In the lungs, ethanol moves by passive diffusion from the capillaries into the surrounding air sacs called alveoli. Unlike the process of active transport, passive diffusion requires no additional energy to move molecules. The energy comes from the difference in the concentration of ethanol between the two compartments: blood and lung alveoli (substances move from areas of high concentration to areas of low concentration).
As ethanol diffuses out of the pulmonary capillaries, it contacts a thin water-based mucous layer on the inner surface of the alveolar sacs (Figure 4.3). It is inside the alveolar sacs of the lung—at the interface between the liquid mucous layer and the air—where some of the ethanol changes from a liquid into a gas. The process is known as vaporization.
Figure 4.3 Ethanol from the heart reaches the lung capillaries (purple), which surround the alveoli. As ethanol diffuses into the alveoli, it vaporizes to a gas.
Learn more about the structure and function of the lungs.
How does ethanol vaporize into a gas?
Let’s look more closely at the process of ethanol vaporization.
At room and body temperatures, ethanol can exist as a liquid or a gas.
- Liquid – individual ethanol molecules are tethered to one another by two types of chemical forces: hydrogen bonds and Van der Waals forces.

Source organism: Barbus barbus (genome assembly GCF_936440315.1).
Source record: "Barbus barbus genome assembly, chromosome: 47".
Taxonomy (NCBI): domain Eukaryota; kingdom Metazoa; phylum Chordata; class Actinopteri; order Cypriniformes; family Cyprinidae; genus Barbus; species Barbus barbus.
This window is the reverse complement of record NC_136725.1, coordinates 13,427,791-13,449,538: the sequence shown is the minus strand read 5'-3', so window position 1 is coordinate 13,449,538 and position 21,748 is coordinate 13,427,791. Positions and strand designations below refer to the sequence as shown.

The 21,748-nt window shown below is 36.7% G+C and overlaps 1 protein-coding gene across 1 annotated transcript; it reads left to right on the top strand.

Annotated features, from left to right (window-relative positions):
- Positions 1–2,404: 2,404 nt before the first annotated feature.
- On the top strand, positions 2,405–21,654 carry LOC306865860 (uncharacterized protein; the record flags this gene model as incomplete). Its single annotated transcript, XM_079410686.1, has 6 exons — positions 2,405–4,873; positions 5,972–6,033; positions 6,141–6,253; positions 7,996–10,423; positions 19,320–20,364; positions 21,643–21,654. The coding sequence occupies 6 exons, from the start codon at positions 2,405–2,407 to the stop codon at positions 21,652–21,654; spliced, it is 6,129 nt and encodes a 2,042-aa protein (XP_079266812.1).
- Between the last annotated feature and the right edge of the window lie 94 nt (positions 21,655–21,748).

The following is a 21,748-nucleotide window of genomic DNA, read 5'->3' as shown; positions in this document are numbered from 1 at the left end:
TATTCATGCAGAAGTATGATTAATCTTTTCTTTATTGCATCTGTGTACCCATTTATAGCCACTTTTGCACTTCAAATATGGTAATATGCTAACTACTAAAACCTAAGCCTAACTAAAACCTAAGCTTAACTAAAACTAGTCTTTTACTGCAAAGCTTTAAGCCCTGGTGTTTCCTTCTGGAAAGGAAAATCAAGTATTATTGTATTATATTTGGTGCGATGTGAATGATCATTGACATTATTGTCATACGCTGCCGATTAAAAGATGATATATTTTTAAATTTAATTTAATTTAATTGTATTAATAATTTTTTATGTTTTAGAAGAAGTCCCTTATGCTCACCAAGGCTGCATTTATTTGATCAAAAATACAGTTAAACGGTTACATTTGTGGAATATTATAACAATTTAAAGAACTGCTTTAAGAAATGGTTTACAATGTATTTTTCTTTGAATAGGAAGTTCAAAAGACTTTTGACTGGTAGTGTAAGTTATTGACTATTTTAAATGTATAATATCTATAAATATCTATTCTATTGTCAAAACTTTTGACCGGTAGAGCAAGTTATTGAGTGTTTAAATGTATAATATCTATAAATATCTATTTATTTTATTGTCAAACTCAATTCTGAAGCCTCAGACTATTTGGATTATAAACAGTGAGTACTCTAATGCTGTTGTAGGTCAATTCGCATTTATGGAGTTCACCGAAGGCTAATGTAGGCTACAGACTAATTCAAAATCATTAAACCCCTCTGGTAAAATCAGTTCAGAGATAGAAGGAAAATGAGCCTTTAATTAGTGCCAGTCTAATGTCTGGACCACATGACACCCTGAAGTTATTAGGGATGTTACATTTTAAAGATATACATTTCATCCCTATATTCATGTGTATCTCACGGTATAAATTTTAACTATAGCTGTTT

- Gas – when liquid ethanol molecules have enough energy to break the hydrogen bonds connecting them together, they escape into the gas state.
Compounds, like ethanol, that can easily change from a liquid to gas are called volatile compounds.
Volatility is related to the number of hydrogen bonds. Let’s compare ethanol and water. Individual ethanol molecules can only form three hydrogen bonds with neighboring ethanol molecules, while water molecules can form as many as four hydrogen bonds with neighboring water molecules. So, ethanol requires less energy to break three hydrogen bonds (ethanol) than four hydrogen bonds (water). Therefore, ethanol is more volatile than water.
Figure 4.4 Ethanol vaporizes when its hydrogen bonds are broken. This happens more easily compared to water because ethanol molecules are bound to each other with up to three hydrogen bonds, while water molecules are bound to each other with up to four hydrogen bonds.
Learn more about vaporization and the volatility of a compound.